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Foam pistons

Post questions and info about pneumatic (compressed gas) powered cannons here. This includes discussion about valves, pipe types, compressors, alternate gas setups, and anything else relevant.
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Unread postAuthor: flamerz14 » Sun Sep 30, 2007 3:39 am

OKay...but remember this is bluefoam and it is WAY stronger and harder than ordinary foam cups..
@cappy333: PVC rubbing on bluefoam (or vice versa) does not have much effect so long as there is no other partcles between.Yes, probably it will melt slightly, but over long usage.

Bluefoam can withstand much higher pressures as its pieces are closer together, making it more rigid and less flexible,thus giving it more tensile strength.I'm planning to use about 5cm thick bluefoam for the piston.
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Unread postAuthor: battlemonkey » Sun Sep 30, 2007 1:29 pm

try using builders bog and pour it into a piece of pvc to give u the shape u wont. its hard and easy to work with.
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Unread postAuthor: silverdooty » Mon Oct 01, 2007 12:30 pm

flamerz14 wrote:OKay...but remember this is bluefoam and it is WAY stronger and harder than ordinary foam cups..
@cappy333: PVC rubbing on bluefoam (or vice versa) does not have much effect so long as there is no other partcles between.Yes, probably it will melt slightly, but over long usage.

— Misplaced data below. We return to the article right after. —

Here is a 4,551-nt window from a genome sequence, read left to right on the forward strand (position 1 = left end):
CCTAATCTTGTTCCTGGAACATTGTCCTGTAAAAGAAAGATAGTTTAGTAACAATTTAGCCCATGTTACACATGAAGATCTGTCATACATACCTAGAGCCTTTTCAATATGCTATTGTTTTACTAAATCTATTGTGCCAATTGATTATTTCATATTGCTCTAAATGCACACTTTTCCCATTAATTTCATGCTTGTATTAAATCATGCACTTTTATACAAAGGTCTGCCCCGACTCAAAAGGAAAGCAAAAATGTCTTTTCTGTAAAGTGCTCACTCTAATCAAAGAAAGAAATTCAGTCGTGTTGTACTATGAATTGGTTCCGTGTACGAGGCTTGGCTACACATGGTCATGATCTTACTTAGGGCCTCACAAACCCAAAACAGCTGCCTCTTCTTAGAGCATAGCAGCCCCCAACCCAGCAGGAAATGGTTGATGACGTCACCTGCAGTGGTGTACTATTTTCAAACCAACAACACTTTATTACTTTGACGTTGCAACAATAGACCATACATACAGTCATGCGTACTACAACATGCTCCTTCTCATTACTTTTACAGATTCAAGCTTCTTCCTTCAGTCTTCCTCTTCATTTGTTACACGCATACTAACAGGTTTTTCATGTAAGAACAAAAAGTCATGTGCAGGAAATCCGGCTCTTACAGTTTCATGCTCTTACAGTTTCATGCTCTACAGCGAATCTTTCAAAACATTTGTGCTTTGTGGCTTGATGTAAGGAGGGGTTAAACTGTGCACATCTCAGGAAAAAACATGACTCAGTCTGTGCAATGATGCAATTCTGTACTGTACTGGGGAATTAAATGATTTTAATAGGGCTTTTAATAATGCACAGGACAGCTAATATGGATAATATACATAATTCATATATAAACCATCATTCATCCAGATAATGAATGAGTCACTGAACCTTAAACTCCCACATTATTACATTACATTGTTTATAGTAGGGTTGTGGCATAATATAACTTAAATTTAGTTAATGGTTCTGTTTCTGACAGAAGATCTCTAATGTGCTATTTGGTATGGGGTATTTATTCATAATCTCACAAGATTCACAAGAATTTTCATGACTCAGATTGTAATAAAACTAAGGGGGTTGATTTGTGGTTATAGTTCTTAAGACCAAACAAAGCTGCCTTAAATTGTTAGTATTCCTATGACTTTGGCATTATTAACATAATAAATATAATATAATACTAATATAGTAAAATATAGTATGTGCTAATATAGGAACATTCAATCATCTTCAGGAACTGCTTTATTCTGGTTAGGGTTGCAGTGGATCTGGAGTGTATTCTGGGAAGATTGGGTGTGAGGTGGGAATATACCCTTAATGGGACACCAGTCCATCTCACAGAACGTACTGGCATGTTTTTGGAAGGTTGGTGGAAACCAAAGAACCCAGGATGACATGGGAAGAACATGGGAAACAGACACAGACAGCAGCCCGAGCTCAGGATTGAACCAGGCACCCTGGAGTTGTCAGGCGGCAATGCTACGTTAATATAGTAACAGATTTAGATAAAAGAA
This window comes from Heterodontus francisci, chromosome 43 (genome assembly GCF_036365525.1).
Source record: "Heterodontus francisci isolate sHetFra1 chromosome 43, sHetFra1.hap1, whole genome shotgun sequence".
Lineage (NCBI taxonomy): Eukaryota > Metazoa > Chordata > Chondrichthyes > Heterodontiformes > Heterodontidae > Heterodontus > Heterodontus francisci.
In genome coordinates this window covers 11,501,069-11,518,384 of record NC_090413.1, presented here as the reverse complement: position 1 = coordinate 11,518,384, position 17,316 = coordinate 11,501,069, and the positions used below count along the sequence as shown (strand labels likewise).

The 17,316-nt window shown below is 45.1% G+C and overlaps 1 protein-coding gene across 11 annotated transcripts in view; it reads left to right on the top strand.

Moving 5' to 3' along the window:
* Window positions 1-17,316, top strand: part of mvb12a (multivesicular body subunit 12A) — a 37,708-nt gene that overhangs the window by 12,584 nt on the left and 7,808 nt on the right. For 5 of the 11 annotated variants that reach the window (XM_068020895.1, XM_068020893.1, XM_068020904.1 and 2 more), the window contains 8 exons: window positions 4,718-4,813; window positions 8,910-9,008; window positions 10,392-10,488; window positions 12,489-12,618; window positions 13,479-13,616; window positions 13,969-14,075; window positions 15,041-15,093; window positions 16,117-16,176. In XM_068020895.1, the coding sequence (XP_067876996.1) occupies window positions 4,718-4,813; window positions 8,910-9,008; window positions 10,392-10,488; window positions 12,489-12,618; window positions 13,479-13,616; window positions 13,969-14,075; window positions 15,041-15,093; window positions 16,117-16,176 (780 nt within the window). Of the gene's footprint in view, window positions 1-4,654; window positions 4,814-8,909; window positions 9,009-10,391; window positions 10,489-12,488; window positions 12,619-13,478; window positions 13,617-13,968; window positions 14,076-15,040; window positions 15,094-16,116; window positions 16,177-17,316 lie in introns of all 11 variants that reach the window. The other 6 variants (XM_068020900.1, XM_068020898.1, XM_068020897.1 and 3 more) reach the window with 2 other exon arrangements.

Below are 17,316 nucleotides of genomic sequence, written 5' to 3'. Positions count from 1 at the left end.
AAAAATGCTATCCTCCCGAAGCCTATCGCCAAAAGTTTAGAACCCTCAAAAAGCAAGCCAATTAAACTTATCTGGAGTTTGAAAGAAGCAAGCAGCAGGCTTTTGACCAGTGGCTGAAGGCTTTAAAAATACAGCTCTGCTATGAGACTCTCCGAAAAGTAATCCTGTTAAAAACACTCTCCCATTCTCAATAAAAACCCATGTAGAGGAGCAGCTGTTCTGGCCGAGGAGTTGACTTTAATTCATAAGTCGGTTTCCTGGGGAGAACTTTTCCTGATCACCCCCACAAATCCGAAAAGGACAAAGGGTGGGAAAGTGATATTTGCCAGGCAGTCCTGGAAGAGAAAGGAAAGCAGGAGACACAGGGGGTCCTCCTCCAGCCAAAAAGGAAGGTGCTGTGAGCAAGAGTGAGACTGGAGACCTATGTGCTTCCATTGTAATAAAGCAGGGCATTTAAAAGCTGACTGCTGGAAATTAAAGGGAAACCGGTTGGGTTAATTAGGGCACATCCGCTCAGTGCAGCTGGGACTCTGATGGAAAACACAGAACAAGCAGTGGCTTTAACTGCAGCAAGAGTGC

Bluefoam can withstand much higher pressures as its pieces are closer together, making it more rigid and less flexible,thus giving it more tensile strength.I'm planning to use about 5cm thick bluefoam for the piston.


while cappy linked to 20 psi pipe insulation, most bluefoam doesn't exceed 25 psi. styrofoam highload 40 is 40 psi, styrofoam highload 60 is 60 psi.

i had to modify the t&g foam i used. i melted the exterior. i then used bacon fat to prevent more friction melting. given enough pressure it will crush just like a foam cup.
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Unread postAuthor: Gepard » Mon Oct 01, 2007 1:07 pm

You can't compared the polystyrene cups and the "blue foam", they're both polystyrene but different manufacturing processes.

Technically you shouldn't call the cups Styrofoam as thats a Dow Registered Trademark for the blue (and pink) polystyrene boards.

And the Styrofoam boards won't compress anywhere near as easily or as much as the cups since they are much more dense.
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Unread postAuthor: psycix » Mon Oct 01, 2007 3:52 pm

Maybe try combinations of different foams, a light foam in the core and a sturdy and solid foam around it
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Unread postAuthor: Gepard » Mon Oct 01, 2007 3:55 pm

The best way would be too make a polystyrene one then just add a couple of layers of fibreglass (using Epoxy resin as polyester melts polystyrene). Should make them strong and light in fact that's how they make nose cones for rockets for exactly that reason, and it shouldn't cost a alot at all.
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Unread postAuthor: jackssmirkingrevenge » Tue Oct 02, 2007 7:05 am